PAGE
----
The idea came at intermission.
"I just love the Tony Awards and wanted to throw a party," says Keith Martin, the former managing director of the Richmond Ballet, about the initial idea of an emergency fund for people in the local theater community.
And so Martin and other local performing arts folks will hold a Tony Awards viewing party at the Richmond Triangle Players building June 12. Not only that — they'll also use the event to raise money for the Theatre Artist Fund of Greater Richmond.
The fund, which gives help to those in the theater community that have fallen upon sudden dire straits, came out of a repeated need. One person, dying of AIDS, was about to be evicted from his apartment and become homeless. Before the fund even existed, the theater community raised money to pay for an apartment until he passed on.
Another time, a man who'd just undergone major life-saving surgery was returning home for eight weeks of bed recovery. In the dead of winter and without funds to fix his broken furnace, the theater community again rallied to purchase the man a new heater.
The fund has only been used a handful of times since its official creation in 2006, Martin says, and all the recipients were fully employed and insured before tragic events unfolded in their lives. "It's [for] that kind of catastrophic event where someone needs help immediately," Martin says. "All of us are only one disaster away from financial devastation."
The idea was taken up by a coalition of actors and artists, and was established through the Community Foundation with the assistance of the Richmond Alliance of Professional Theatres and companies such as Theatre IV. All contributions to the fund are tax deductible.
Phil Whiteway, the managing director of Barksdale/Theatre IV, helped to establish the fund, and serves on the board that assesses who is awarded money. "We thought that we needed to do something for those that have spent their time in the Richmond theatre community," he says. "We should look out for them." Modeled after The Actors Fund in New York City, Whiteway originally wanted to set up Richmond's program through that endowment, but decided it would be better to handle it locally. "We thought, 'why don't we just create our own fund here in central Virginia?'"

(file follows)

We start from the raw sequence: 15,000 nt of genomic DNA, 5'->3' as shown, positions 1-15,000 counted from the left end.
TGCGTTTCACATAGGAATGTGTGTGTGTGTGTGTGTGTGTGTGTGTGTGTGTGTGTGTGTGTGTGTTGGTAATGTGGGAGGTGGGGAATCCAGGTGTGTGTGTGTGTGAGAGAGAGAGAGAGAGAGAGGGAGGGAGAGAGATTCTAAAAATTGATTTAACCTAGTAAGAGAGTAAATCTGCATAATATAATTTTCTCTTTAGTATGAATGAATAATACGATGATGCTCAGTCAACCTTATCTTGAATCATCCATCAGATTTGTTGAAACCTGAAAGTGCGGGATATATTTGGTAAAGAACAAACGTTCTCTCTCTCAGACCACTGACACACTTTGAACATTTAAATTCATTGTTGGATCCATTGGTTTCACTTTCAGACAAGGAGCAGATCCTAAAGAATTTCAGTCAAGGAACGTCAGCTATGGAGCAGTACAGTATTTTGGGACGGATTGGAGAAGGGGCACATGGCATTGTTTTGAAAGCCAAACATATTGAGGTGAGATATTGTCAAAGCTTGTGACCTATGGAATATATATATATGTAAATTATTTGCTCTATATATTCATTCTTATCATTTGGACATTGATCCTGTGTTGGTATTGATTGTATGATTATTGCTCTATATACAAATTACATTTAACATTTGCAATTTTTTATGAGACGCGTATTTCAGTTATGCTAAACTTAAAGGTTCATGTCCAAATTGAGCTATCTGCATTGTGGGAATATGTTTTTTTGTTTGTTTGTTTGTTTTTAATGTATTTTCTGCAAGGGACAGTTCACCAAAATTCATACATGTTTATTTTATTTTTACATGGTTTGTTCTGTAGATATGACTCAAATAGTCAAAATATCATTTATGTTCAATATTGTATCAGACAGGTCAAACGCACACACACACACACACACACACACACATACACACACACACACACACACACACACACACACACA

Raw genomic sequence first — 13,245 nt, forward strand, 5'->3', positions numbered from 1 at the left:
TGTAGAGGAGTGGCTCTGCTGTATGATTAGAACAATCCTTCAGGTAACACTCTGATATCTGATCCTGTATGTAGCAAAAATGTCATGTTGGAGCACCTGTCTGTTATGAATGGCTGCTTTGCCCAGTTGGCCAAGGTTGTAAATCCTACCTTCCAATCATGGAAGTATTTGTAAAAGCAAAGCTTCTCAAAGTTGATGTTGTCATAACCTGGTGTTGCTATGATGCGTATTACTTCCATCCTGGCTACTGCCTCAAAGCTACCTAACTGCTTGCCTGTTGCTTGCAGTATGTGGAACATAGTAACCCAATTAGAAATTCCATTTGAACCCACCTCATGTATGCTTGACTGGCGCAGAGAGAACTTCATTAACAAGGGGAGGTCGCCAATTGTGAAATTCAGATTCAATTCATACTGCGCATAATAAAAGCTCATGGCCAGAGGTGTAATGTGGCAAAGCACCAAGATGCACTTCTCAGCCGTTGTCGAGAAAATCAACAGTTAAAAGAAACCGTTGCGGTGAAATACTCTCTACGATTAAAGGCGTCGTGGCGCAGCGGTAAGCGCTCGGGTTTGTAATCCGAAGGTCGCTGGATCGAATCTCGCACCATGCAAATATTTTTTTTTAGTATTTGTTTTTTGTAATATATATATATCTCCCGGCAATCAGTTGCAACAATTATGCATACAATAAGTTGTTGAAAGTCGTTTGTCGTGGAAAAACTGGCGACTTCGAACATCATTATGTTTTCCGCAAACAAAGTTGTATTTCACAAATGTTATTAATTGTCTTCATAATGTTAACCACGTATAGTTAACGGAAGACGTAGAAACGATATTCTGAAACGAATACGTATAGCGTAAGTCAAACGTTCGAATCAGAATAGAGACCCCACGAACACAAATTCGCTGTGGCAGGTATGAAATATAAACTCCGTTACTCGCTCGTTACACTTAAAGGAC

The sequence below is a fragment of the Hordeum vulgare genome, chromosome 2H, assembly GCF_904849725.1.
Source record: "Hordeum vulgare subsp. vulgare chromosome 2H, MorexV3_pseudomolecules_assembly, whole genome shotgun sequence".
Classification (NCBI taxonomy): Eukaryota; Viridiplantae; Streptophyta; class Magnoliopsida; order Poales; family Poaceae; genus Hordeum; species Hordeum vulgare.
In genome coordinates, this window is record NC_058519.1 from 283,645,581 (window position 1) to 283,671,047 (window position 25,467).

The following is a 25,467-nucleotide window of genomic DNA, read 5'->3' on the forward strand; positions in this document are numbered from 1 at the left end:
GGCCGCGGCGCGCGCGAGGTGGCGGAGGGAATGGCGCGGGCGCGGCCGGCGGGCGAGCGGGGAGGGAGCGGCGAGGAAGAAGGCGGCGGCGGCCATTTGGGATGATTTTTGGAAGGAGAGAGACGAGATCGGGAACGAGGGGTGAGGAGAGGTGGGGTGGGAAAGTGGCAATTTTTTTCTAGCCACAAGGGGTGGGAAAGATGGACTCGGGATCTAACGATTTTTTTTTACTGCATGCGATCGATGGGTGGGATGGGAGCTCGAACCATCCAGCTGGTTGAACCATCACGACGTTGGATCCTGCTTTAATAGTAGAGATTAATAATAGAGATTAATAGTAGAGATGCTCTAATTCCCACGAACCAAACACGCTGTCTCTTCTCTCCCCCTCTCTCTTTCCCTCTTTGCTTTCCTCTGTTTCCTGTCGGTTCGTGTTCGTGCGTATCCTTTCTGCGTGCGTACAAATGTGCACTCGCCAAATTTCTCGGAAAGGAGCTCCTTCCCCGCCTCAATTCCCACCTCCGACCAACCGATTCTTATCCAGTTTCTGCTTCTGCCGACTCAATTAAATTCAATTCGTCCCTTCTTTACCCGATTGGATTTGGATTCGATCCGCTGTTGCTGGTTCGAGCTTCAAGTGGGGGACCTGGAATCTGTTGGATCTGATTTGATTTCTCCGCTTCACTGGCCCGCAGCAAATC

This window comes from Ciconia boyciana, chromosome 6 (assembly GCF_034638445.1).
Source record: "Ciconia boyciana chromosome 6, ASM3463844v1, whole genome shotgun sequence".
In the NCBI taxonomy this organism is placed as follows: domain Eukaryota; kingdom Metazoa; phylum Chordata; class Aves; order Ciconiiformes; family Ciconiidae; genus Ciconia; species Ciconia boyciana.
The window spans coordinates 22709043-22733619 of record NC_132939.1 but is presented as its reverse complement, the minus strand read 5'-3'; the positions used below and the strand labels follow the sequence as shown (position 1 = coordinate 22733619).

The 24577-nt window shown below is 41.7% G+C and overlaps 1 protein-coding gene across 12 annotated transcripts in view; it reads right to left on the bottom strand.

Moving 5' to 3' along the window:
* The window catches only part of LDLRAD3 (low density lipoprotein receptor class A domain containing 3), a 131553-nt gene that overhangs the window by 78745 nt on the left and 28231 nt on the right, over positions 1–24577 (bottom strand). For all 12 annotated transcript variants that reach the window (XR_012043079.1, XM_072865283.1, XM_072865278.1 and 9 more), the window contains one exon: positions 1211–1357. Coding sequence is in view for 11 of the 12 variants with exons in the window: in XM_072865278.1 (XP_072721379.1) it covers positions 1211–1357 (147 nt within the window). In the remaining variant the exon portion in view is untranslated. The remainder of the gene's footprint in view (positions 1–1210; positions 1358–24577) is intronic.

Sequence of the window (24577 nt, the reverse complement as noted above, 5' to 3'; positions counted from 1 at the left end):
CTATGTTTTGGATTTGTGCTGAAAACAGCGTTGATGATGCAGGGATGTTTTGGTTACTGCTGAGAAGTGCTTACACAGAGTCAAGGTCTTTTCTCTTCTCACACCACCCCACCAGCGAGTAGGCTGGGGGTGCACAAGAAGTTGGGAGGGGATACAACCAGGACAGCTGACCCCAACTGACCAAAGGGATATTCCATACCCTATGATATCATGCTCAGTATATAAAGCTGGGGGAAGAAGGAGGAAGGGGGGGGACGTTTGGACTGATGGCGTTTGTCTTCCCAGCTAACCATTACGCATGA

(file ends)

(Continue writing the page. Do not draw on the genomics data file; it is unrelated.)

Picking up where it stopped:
The money has only been used three times, according to Lisa O'Mara, the vice president of donor engagement for the Community Foundation. "It's a disaster relief fund for individuals," she explains. People in need go through an application process and a committee decides whether the applicant would be a good recipient. O'Mara says that almost all of the donations to the fund have come from individuals.
Martin hopes to see the Tony Awards shindig become the second annual event to work as a fundraiser for the charity. The other event is the Richmond Theatre Critics Circle Awards, held in October. (This writer is a member of the theater critics' group.) This past October the awards ceremony raised roughly $3,000 for the fund.
With a minimum donation of $10 at the Tony event, attendees can fill out a ballot with their Tony predictions. Grand prizes of as much as $250 for the top three predictors will be issued at the end of the evening — although attendance isn't required to purchase a ballot for the prizes. Food and drinks will be provided by local restaurants and hotels, and there will be a cash bar. Hosts for the event will include Martin, Deb Clinton, Philip Crosby, Michael Hawke, Anna Johnson, Lisa Kotula and Todd Schall-Vess. Martin says he expects attendance will be somewhere between 100-125 people.
"The concept is a great concept," O'Mara says. "There's not a lot of support out there for artists." S
The Tony Awards Viewing Party will take place at Richmond Triangle Players, 1300 Altamont Ave., on June 12, 7-11 p.m. Tickets run from $10 to $35, and dress is festive party attire. For information call 346-8113 or email email@example.com. To learn about the Theatre Artists Fund, go to richmondtheatres.org.